There are many examples of newly understood functions for molecules that were once thought to do only one thing.  New functions for RNA itself are being discovered all the time, its role in gene expression only recently one of them.  We've seen RNA floating around in cells as long as it has been known about, and the extent of its function could have been described.  Except that no one thought of it.  Much of what used to be called "junk DNA" is now known to have function, and so on.

These are interesting cautionary tales about assumptions limiting what we see.  Opsins are for photoreception, tRNA synthetases are for translation of DNA to protein, olfactory receptors for smell.  Yes, scientists may stand on the shoulders of giants, but we also inherit the blinders of those who came before.

One reason why tunnel vision is a problem
If we understood what everything does, we wouldn't need science anymore.  Not knowing isn't the problem.  It's when assumptions block your view that it's a problem.  We've blogged before about the gene mapping study we've been involved in, looking at differences in head shape between inbred strains of large and small mice.  The mapping has, to date, identified 76 chromosomal regions that may contain a gene or genes that affect variation in head size and shape, a total of about 2500 possible candidate genes.

It turns out that function has been characterized for about 77% of the genes in these intervals, and information as to where they are expressed during at least one stage of embryonic development is available for about 60%.  So, not only are the data incomplete, but to add further difficulty, a not insignificant number of genes have been named for diseases they are associated with, or a single tissue in which they were first found, so that if they are in fact involved in the traits we are looking at, we won’t know it by name.  We might even be mislead.  

The gene called Brca1, Breast Cancer 1, for example, is associated with elevated risk of early onset breast cancer, but despite its name, it is not a gene for breast cancer.  It is a perfectly normal, functional DNA repair gene, expressed in a number of organs during different developmental stages and throughout life. The photo to the left, a figure from the expression database, GenePaint, shows BRCA1 expression at embryonic day 14.5 in a mouse.  The dark blue is where the gene is expressed: you can see that it's in the brain, the olfactory system, the tongue, the thymus, the liver, the lungs, and so forth doing, well, who knows what, really, at this stage of development.  It’s only when its function has been disrupted by mutation and the protein can no longer repair errors in DNA that it can be associated with cancer.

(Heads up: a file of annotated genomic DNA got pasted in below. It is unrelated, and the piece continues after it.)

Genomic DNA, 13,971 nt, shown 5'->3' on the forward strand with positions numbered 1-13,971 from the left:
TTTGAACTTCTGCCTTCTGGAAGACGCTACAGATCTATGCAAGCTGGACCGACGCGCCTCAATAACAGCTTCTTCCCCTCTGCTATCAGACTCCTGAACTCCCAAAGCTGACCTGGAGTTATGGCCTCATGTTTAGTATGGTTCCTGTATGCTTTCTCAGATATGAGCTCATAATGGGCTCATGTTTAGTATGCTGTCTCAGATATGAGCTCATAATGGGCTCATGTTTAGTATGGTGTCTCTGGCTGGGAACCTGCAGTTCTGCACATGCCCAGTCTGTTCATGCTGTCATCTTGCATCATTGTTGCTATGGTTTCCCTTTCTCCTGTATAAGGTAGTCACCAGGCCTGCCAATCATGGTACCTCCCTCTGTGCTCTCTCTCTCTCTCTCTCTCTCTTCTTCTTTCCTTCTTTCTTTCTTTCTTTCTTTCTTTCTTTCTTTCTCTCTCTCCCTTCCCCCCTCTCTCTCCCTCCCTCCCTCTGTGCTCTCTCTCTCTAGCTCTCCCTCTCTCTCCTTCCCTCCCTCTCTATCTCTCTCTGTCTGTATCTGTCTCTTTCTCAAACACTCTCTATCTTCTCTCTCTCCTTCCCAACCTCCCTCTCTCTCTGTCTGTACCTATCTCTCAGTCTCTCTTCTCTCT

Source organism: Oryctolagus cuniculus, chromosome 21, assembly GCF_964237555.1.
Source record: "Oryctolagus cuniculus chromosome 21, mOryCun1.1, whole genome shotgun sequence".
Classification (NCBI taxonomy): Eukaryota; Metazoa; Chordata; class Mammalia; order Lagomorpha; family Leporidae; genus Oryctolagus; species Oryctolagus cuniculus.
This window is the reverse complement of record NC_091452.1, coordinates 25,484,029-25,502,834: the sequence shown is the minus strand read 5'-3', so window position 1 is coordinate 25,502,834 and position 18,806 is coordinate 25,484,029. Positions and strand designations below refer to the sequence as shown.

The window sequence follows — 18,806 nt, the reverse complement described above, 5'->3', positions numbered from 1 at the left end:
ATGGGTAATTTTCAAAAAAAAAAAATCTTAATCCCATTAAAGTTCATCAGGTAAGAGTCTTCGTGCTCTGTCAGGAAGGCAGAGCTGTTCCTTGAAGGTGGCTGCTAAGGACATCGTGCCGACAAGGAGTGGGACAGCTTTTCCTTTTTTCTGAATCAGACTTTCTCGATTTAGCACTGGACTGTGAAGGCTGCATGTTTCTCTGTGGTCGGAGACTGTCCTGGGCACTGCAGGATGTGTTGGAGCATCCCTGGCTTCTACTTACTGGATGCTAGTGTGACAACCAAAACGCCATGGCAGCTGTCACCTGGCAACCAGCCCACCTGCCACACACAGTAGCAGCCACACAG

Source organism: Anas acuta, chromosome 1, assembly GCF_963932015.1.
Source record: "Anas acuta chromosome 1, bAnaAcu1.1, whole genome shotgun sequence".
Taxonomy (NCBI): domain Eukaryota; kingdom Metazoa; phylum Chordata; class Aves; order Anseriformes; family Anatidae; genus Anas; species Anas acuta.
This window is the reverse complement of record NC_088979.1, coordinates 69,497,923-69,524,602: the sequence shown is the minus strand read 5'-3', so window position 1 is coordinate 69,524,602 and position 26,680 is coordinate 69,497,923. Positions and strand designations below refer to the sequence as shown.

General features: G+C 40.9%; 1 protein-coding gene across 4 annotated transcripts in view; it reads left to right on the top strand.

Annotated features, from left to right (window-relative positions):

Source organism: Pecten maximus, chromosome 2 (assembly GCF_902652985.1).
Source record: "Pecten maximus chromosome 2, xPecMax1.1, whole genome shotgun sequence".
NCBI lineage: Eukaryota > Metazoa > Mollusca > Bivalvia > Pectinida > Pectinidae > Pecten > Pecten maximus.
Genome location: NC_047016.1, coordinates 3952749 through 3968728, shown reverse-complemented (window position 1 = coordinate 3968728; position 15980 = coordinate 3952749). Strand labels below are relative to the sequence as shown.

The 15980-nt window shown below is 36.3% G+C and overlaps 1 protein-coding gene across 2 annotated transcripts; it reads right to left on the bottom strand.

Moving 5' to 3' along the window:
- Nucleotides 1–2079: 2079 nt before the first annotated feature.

And, there are multiple genes identified as genes for a specific function – angiogenesis, or development of blood vessels, for example – but that are expressed in many different tissues.  So, gene names are often not reliable indicators of gene function, and all of a gene's functions generally are not known.  And in fact can't be known, since genes respond to environmental conditions, and gene function can't be assessed for every possible situation. 

We, and anyone doing GWAS or any other gene mapping studies, are faced with the task of poring over lists of genes for candidates for involvement in our trait of interest, be it facial shape and size or height or obesity or diabetes or schizophrenia, or anything else.  But, given the inconsistencies, vagaries, and incompleteness of the data, how are we supposed to choose?  We can’t rely on gene names or characterized function, and in our case we’ve found that about 95% of the genes in the map regions are expressed in the developing head, so we can’t pare down our list based on expression data either. And of course we can't do experiments with each of the 2500 genes in the map intervals.

We write all the time about the difficulties of predicting traits -- diseases, behaviors -- from genes.  There are many reasons why this is true.  Restricted vision is just one of them--whether in what opsins do or in what we 'see' them as doing!  But, few of us have the kind of vision that allows us to make sense of things in our data that are not what we expected to see.  Science progresses incrementally, in fits and starts, largely because that's true.  Thomas Kuhn wrote in his book "The Structure of Scientific Revolutions" about "paradigm shifts" which are leaps forward in our understanding.  They happen when someone finally understands the odd data that just didn't fit before.  Continental drift is probably the best example.  But, it doesn't always take, or make, a paradigm shift to really see what we're looking at rather than assume it's what we want it to be. 

Thursday, February 21, 2013

Sociobalderdash or Sociobiology? Part III

I want to add a third part to this series, triggered by the kerfluffle over Napoleon Chagnon's new book defending himself against his critics and recapitulating his views and studies of the Yanomami.  The issue about his treatment by the media and his critics is one for the sociology of science, and our objective was, and is, to put some of the scientific issues into perspective.  I tried in Parts I and II to do that.  This third post, however, was triggered by a couple of thoughtful comments made on our previous installments, and to further express what the theoretical context was, based on my experience coming up through graduate school and a post-doc at the time, and in the same group involved in the Yanomami studies.